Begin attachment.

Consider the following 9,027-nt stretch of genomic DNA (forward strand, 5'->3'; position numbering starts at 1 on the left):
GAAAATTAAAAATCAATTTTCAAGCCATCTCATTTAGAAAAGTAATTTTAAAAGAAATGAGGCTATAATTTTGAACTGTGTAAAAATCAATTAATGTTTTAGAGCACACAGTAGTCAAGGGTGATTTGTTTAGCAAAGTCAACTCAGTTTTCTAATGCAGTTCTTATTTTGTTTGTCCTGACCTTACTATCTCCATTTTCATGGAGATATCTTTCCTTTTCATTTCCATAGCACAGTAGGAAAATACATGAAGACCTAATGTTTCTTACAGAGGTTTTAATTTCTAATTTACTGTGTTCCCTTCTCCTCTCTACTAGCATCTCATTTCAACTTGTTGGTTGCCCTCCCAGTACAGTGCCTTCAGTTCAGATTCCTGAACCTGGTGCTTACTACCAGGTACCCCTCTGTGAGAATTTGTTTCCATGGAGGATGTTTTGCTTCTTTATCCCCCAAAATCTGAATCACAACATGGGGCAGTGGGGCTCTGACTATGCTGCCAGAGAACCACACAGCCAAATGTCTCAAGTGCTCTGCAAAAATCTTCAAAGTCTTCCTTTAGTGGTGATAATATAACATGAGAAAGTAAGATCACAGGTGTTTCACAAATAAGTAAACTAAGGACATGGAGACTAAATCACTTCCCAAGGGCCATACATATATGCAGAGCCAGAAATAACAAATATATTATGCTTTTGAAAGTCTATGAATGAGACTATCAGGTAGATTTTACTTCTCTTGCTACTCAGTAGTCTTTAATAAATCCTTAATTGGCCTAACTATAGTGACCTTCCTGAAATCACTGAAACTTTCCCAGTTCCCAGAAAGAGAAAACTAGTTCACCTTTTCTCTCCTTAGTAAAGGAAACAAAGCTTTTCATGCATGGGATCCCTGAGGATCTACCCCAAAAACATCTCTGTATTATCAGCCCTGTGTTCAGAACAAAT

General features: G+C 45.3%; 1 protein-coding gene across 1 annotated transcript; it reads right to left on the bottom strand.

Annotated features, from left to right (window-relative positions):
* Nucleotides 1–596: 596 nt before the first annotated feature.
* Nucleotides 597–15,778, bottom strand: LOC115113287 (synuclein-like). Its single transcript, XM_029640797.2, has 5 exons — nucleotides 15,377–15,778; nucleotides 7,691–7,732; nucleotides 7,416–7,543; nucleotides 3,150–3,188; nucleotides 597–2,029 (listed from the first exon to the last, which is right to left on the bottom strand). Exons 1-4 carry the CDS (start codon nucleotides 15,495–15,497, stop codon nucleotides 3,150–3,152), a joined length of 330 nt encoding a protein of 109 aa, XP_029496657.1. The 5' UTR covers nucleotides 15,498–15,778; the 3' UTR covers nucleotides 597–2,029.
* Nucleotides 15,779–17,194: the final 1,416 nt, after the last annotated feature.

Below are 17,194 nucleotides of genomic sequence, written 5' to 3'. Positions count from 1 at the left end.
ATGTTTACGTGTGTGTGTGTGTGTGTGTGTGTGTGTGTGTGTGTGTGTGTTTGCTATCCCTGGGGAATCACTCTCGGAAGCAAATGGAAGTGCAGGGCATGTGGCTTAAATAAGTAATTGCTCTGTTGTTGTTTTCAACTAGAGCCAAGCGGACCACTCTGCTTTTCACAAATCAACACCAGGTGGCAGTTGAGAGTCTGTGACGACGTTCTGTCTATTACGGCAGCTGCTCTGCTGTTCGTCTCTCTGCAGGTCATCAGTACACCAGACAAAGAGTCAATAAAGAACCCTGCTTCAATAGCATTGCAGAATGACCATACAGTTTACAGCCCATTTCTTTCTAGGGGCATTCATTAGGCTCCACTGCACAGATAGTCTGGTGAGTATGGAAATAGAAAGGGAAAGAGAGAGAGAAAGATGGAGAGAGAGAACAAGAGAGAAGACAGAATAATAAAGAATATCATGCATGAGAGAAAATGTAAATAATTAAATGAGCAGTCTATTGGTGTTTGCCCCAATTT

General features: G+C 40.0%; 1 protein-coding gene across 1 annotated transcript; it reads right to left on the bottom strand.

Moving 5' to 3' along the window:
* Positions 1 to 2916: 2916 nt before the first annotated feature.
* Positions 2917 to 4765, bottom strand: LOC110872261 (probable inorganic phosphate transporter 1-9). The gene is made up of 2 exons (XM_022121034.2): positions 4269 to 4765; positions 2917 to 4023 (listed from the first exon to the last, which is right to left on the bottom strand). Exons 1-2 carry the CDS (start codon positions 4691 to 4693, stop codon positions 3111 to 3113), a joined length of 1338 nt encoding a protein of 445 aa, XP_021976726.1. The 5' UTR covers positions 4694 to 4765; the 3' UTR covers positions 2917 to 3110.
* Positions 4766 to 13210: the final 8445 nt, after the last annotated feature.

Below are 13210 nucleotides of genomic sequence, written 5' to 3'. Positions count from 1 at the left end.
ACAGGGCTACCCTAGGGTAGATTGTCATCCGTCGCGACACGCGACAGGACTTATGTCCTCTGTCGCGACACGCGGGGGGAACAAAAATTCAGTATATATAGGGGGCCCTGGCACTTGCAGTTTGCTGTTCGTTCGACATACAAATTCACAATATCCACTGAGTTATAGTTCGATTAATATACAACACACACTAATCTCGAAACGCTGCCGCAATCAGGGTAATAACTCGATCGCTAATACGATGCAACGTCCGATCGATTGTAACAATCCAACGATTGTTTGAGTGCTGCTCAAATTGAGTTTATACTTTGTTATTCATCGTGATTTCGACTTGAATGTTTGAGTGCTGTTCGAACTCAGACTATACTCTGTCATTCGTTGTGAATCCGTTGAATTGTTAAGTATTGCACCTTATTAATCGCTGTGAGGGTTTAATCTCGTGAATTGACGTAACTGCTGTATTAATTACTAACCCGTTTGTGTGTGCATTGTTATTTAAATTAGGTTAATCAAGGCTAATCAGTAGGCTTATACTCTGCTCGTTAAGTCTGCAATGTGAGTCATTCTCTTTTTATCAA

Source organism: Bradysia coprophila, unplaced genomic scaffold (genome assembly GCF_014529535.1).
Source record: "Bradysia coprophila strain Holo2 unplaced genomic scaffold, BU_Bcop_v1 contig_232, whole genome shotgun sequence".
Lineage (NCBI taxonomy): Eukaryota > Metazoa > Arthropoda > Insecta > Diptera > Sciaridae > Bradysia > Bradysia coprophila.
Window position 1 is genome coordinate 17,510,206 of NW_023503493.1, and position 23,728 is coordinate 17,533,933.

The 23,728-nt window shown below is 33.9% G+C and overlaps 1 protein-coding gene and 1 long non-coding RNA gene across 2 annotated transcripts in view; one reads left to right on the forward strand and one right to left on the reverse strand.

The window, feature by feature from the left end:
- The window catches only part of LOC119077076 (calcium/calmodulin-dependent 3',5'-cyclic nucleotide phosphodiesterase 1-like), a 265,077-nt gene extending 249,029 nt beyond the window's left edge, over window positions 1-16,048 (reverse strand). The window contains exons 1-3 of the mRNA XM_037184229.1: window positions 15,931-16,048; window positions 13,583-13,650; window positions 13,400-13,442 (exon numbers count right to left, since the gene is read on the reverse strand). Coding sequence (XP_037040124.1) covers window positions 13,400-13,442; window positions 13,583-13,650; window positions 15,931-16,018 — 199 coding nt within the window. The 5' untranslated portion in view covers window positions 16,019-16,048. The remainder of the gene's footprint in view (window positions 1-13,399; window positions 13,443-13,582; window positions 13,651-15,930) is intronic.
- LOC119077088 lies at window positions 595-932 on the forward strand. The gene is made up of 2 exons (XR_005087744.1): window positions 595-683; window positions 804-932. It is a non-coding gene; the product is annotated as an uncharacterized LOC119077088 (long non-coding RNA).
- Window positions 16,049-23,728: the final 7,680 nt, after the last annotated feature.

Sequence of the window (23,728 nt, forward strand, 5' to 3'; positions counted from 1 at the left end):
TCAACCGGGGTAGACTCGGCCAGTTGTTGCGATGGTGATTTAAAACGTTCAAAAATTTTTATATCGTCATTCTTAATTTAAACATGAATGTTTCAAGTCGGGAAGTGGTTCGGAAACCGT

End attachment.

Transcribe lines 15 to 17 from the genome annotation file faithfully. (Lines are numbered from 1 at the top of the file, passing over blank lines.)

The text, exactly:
Below are 13210 nucleotides of genomic sequence, written 5' to 3'. Positions count from 1 at the left end.
ACAGGGCTACCCTAGGGTAGATTGTCATCCGTCGCGACACGCGACAGGACTTATGTCCTCTGTCGCGACACGCGGGGGGAACAAAAATTCAGTATATATAGGGGGCCCTGGCACTTGCAGTTTGCTGTTCGTTCGACATACAAATTCACAATATCCACTGAGTTATAGTTCGATTAATATACAACACACACTAATCTCGAAACGCTGCCGCAATCAGGGTAATAACTCGATCGCTAATACGATGCAACGTCCGATCGATTGTAACAATCCAACGATTGTTTGAGTGCTGCTCAAATTGAGTTTATACTTTGTTATTCATCGTGATTTCGACTTGAATGTTTGAGTGCTGTTCGAACTCAGACTATACTCTGTCATTCGTTGTGAATCCGTTGAATTGTTAAGTATTGCACCTTATTAATCGCTGTGAGGGTTTAATCTCGTGAATTGACGTAACTGCTGTATTAATTACTAACCCGTTTGTGTGTGCATTGTTATTTAAATTAGGTTAATCAAGGCTAATCAGTAGGCTTATACTCTGCTCGTTAAGTCTGCAATGTGAGTCATTCTCTTTTTATCAA

Source organism: Bradysia coprophila, unplaced genomic scaffold (genome assembly GCF_014529535.1).